You know, I haven't seen Jane. My reunion was on the telephone. She's making a universe man, she's winding up "Caprica" and she's very busy. And unfortunately I am too. There's like a week that we were talking about getting together and then I got ripped into rehearsals and then I had to leave to London. So our reunion ... is exactly like it was on "Buffy." We communicated through the scripts. I like to say that we make love to each other through the scripts and through the dailies, because I tried to take everything that Jane gave me and then just add my own layer to it so it would be just a little better than she was imagining.

Was it through her that you got the call to appear in "Caprica?"
Very much, yes. She fought for me for along time to get me on the show.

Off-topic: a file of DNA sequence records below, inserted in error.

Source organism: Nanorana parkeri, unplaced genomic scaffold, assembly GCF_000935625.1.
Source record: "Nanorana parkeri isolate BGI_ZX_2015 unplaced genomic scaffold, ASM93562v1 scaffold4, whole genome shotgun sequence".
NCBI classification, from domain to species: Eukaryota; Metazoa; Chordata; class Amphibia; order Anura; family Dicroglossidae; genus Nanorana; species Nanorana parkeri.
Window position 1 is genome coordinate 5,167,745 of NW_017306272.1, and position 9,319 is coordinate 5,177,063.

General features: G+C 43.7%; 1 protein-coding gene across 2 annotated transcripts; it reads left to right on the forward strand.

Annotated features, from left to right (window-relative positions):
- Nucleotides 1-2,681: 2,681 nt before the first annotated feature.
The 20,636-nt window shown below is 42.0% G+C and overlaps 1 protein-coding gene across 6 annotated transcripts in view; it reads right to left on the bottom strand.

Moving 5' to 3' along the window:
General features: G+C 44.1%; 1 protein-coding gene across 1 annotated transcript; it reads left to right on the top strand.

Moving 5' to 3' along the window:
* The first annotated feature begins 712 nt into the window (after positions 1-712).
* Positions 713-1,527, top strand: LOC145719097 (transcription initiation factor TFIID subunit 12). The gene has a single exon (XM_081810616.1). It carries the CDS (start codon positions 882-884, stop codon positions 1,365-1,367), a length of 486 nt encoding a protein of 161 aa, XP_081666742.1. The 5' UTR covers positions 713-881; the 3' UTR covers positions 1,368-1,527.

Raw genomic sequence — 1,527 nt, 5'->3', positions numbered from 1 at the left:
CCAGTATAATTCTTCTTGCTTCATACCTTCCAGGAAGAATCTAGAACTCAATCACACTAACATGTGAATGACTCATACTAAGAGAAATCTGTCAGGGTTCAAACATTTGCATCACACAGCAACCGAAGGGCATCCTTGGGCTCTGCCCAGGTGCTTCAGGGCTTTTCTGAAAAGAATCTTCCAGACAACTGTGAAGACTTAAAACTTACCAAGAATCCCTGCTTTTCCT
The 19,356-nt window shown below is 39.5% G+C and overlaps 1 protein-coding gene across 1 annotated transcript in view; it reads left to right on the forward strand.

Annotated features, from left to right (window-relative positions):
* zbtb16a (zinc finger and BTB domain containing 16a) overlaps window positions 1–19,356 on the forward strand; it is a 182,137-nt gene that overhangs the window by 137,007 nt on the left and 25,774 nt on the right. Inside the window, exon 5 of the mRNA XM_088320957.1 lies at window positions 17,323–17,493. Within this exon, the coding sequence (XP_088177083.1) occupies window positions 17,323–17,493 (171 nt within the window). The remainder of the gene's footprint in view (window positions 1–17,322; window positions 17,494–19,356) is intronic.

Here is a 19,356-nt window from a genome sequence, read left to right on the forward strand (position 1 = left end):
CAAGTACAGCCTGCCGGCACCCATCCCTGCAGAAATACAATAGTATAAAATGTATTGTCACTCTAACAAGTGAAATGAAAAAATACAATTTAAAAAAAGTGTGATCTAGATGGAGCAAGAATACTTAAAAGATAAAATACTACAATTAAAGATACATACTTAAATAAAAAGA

Having played Spike, what do you think about all the new vampires out there in "True Blood," "Twilight," "The Vampire Diaries?"
Oh I like them, man. They got my niece to read. She wasn't reading a lot and she hit "Twilight" and she just ate them up and read them like 5 to 10 times. Now she's onto other vampire romances and she reads like a novel a day. So go Stephanie Meyer.

I think in general it follows the tracks of "Interview with a Vampire." It follows Anne Rice. Anne Rice really doesn't explore vampires as hideous monsters of the night; they're ancient creatures with a heart. And they want to be loved and they want connections just like we do.
And a lot of the rougher edges of the more traditional vampire story have been kind of softened or taken away. And that's a refreshing new look. But that was not what Joss was going for with "Buffy the Vampire Slayer." He really wanted the vampires to be ugly when they were vampires and then very quickly dead.
He was talked into the character of Angel by David Greenwalt, who is his writing partner. And he fought it. I don't think he was too excited about it but he allowed David to do it. And then the character just took off through the clouds, you know.